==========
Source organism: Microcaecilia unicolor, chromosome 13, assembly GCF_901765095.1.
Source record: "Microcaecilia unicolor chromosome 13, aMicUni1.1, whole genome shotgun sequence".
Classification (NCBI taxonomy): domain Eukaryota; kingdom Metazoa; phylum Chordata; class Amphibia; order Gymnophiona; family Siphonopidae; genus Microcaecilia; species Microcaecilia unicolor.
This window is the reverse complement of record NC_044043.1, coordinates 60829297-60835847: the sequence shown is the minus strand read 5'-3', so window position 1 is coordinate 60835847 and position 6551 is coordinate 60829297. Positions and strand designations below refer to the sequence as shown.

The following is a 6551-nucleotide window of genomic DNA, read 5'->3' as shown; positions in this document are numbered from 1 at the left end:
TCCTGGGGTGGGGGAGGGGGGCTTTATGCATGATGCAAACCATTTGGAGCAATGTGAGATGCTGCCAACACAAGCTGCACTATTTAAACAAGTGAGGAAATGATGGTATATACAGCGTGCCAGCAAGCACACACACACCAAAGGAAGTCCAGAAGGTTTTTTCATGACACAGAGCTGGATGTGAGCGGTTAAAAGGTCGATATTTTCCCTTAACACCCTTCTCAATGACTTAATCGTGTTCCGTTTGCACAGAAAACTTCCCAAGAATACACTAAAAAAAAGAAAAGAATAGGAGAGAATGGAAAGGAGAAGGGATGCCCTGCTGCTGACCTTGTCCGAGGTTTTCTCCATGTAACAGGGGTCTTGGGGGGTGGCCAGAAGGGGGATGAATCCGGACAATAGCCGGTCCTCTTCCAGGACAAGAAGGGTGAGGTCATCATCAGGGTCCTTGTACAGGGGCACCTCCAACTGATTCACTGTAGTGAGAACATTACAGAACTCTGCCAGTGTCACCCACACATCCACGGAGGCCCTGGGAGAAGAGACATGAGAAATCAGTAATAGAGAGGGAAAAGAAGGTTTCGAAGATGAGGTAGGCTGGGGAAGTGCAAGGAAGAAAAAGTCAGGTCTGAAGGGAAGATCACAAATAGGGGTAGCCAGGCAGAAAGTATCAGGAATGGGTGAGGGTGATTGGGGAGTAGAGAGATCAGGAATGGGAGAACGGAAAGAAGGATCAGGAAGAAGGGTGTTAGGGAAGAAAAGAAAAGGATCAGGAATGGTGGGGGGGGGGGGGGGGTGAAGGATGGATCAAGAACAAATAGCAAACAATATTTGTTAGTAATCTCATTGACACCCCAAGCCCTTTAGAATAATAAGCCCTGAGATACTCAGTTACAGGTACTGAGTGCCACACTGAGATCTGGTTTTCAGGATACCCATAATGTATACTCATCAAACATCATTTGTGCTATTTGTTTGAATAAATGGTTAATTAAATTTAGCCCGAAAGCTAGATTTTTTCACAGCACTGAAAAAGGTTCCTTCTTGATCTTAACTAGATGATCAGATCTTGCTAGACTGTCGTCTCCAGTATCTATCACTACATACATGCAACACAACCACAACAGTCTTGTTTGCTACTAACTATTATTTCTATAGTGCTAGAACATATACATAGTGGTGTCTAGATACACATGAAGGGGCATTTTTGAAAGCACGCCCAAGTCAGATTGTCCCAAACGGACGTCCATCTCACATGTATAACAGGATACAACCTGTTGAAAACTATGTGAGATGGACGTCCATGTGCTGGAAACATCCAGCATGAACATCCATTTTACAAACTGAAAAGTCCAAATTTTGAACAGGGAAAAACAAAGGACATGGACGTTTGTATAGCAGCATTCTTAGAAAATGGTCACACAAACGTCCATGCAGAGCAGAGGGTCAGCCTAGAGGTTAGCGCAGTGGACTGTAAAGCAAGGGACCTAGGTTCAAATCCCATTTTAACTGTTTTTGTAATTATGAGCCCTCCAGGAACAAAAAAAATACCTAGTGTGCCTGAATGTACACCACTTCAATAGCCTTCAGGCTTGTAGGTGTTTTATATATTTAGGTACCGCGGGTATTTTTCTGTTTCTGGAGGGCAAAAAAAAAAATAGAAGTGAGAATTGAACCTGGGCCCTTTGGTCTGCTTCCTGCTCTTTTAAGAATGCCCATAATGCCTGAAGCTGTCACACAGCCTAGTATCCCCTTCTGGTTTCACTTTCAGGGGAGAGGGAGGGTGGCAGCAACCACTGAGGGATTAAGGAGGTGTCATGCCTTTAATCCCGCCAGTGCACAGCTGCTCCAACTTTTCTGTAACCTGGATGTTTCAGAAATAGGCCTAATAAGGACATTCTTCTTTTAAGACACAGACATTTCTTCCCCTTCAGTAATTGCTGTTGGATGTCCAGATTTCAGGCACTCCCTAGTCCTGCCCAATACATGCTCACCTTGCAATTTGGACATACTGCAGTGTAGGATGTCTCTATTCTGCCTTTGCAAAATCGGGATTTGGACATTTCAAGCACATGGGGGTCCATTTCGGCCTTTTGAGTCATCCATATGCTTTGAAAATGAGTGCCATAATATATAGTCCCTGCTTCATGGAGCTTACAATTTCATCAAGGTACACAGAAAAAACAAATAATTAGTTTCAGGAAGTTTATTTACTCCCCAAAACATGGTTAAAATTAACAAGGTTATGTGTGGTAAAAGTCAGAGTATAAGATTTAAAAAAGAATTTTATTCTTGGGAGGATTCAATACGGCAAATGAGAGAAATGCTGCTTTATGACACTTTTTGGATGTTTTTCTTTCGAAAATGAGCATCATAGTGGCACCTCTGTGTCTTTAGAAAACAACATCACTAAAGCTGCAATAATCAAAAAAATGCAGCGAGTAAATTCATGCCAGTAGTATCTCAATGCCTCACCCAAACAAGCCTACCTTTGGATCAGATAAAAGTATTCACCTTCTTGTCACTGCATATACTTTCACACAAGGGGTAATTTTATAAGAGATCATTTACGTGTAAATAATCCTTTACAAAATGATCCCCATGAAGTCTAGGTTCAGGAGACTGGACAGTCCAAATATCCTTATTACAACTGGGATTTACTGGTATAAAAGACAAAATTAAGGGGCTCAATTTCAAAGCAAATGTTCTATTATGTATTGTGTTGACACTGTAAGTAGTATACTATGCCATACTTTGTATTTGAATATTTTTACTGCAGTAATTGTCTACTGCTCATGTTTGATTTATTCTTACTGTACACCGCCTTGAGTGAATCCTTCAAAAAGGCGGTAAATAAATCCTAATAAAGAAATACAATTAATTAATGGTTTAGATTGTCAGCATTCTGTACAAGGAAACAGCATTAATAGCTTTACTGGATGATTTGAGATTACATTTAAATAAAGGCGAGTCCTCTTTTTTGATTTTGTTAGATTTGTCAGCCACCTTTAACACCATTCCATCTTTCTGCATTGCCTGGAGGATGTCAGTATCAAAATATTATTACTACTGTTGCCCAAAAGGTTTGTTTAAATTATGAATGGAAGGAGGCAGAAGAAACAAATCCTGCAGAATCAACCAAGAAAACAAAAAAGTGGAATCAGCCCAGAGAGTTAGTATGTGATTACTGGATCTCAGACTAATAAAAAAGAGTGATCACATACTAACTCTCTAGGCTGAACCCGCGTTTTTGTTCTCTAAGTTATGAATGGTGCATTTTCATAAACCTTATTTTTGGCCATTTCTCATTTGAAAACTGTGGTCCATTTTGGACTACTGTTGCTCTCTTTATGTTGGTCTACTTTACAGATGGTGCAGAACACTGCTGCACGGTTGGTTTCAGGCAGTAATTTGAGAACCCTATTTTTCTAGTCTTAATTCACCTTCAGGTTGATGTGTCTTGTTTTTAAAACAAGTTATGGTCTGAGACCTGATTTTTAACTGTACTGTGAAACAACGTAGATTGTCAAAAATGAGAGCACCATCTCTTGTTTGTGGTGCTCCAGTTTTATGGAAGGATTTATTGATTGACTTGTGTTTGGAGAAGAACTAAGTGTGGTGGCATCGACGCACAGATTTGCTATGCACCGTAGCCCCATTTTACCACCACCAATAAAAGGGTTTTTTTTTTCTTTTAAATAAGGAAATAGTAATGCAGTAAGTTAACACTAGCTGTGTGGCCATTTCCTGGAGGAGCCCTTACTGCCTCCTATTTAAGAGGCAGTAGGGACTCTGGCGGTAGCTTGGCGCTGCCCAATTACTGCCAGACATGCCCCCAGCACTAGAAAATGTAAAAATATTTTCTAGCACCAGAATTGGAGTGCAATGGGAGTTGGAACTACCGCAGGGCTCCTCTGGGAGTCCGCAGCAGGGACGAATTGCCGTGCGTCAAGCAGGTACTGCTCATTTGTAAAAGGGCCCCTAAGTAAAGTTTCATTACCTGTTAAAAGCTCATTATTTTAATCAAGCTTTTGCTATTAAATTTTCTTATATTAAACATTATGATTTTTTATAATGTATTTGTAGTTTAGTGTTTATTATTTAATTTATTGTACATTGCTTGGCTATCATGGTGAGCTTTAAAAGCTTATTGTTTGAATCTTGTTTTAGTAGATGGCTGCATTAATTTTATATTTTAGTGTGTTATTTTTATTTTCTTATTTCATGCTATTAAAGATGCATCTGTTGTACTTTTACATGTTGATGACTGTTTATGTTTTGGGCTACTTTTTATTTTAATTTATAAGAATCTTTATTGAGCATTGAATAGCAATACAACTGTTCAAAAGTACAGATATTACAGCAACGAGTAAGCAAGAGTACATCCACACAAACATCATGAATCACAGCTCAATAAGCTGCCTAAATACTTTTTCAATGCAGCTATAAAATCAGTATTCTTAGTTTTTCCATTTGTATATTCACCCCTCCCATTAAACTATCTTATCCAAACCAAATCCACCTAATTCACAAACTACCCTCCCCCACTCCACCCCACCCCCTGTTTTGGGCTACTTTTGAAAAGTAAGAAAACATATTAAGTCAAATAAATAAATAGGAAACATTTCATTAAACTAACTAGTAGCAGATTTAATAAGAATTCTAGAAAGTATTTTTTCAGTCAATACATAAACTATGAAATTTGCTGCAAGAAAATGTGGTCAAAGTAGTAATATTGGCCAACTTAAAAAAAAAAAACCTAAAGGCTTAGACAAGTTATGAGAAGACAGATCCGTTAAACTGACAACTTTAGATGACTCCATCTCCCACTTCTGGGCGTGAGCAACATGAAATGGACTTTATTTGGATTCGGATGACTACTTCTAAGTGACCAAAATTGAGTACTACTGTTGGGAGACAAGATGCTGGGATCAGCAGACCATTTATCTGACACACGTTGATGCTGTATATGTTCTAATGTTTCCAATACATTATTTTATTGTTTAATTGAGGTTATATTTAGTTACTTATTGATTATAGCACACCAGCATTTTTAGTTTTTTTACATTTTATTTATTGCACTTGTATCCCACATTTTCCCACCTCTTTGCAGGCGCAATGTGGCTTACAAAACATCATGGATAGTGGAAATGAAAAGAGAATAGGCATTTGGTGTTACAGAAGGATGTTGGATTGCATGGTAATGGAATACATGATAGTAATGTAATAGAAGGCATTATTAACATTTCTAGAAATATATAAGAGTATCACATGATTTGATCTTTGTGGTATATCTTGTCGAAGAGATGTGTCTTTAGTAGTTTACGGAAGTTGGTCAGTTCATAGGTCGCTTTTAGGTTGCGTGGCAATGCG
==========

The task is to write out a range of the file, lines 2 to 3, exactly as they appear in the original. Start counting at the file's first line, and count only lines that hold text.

Source record: "Microcaecilia unicolor chromosome 13, aMicUni1.1, whole genome shotgun sequence".
Classification (NCBI taxonomy): domain Eukaryota; kingdom Metazoa; phylum Chordata; class Amphibia; order Gymnophiona; family Siphonopidae; genus Microcaecilia; species Microcaecilia unicolor.